An interview with an Australian school teacher fearing coronavirus exposure
21 March 2020
The World Socialist Web Site spoke with a casual relief public school teacher and member of the Committee for Public Education (CFPE), who may have been exposed to the coronavirus at work.
The teacher’s situation underscores the urgency of the CFPE’s demand for the immediate closure of schools and for teachers and school workers to form Action Committees. The widest discussion must be developed on necessary measures to protect the health and wellbeing of education workers and students (see: “Close Australian schools to stave off coronavirus! Form action committees of teachers and school staff!”).
The teacher’s name has been withheld to protect student privacy.
WSWS: Can you describe your potential exposure to the coronavirus and the official response?
Casual teacher (CT): This week a child in my classroom was sent home after displaying symptoms consistent with the coronavirus. The official response was entirely complacent. I don’t believe the child’s temperature was even taken before being sent home.
I was advised that the family would monitor the child’s health and if it worsened then they would see a doctor. They were not advised to seek testing for the coronavirus. No broader protective measures were taken—at least not yet. But I’m still following up the issue.
Of course the child might simply have had the flu. But to assume that without any medical assessment struck me as highly irresponsible. This is not a question of an individual school but reflects the government’s utter indifference to the health of working people.
Schools are on the front line of the coronavirus epidemic—they are now one of the few places where hundreds of people are congregating every day within a relatively small space. But teachers and school staff haven’t been provided with effective information about what should be happening.
At-risk teachers, including those who are over 60, pregnant, immune-compromised, or who live with these people, are not being provided with extra protection. They are being told to turn up to work along with everyone else.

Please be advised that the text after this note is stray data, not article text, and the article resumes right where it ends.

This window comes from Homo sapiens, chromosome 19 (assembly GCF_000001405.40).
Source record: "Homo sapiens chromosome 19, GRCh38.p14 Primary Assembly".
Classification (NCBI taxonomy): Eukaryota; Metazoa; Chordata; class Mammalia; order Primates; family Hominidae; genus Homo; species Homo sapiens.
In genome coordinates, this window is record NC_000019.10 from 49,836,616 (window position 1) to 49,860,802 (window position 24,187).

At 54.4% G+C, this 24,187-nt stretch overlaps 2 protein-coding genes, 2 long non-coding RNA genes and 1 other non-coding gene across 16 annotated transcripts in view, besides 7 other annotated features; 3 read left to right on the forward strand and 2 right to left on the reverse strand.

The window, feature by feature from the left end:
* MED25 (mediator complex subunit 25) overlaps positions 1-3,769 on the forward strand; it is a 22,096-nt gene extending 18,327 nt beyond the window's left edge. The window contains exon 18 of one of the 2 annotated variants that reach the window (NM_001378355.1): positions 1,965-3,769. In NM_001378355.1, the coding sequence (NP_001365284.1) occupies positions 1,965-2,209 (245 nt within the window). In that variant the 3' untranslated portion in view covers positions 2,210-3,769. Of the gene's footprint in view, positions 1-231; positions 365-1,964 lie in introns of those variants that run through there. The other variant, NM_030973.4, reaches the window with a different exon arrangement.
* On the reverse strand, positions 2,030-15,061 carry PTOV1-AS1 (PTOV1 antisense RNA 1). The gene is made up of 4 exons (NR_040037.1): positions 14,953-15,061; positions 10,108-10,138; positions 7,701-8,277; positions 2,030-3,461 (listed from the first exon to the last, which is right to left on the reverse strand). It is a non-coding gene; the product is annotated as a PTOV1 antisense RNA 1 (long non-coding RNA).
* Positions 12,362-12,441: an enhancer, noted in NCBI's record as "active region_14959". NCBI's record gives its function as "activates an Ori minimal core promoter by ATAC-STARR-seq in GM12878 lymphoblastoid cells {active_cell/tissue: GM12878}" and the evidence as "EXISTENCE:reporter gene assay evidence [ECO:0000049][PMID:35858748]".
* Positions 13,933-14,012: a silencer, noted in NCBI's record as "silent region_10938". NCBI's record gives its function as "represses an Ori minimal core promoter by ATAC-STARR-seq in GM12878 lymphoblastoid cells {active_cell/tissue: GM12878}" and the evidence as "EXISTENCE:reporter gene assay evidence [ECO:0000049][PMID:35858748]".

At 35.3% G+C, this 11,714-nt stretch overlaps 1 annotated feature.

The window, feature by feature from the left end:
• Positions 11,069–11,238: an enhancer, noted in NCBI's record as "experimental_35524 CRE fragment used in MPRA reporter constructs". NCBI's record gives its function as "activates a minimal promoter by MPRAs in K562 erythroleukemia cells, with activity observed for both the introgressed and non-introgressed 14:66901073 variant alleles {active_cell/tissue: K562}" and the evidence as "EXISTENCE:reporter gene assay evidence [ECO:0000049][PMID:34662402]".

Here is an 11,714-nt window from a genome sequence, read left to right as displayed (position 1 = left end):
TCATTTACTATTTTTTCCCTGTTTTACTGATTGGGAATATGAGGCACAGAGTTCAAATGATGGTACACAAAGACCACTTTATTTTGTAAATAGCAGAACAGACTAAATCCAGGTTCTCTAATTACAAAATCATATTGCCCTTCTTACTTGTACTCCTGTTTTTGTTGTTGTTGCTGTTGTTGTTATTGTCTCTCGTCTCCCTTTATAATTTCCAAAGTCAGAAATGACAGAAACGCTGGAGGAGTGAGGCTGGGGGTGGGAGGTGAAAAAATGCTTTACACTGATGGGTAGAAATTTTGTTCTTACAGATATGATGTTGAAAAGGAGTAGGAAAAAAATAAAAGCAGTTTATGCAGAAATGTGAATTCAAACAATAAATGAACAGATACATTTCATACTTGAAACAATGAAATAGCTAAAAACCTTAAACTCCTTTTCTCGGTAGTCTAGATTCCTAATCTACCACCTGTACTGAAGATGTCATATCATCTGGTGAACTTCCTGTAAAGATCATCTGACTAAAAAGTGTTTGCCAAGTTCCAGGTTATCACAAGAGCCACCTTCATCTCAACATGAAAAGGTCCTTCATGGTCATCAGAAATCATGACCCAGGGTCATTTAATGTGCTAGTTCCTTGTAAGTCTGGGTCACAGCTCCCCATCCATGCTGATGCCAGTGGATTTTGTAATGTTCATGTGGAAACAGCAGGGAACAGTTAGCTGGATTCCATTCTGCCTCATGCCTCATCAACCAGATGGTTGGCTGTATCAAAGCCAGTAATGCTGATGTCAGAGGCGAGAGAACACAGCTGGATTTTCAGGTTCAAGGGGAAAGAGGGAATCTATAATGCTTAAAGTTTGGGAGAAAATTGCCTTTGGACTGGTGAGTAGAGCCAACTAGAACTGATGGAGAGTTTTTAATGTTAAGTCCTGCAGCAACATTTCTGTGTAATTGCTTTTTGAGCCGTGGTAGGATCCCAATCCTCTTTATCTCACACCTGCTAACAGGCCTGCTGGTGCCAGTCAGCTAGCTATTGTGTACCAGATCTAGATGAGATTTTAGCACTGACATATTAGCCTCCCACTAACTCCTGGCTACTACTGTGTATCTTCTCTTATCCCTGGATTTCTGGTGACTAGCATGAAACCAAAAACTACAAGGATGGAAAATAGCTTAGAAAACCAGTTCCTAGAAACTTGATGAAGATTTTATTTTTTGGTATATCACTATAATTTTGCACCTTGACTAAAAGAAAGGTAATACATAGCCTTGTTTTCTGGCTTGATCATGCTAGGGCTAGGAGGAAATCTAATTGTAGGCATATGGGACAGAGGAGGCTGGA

Some school principals have announced additional measures, such as hiring more cleaners and staggering recess and lunch breaks to reduce the numbers of children in the yard at the same time. Other principals have declared business as usual and done nothing.
I know of one school where a staff meeting was held to train teachers for online education in the event of a closure, and the principal refused to allow any discussion about the safety of staff while the school remained open.
It is a total disaster in the making, like an Italy-type health catastrophe.
WSWS: What happened when you sought advice about your possible exposure to coronavirus?
CT: I rang the National Coronavirus Helpline that the federal government has set up. I asked if I should seek a test or self-isolate. I was only told to monitor my health, and if I felt unwell, then go and see a doctor. This contradicts what I have read about people with the coronavirus being contagious before they display any symptoms.
The person on the helpline didn’t even ask for the name of the school where I had worked or take my name and contact details. The so-called helpline is another piece of political theatre. The absence of mass testing and failure to properly monitor potential cases means the real rate of contagion must be far higher than the official figures.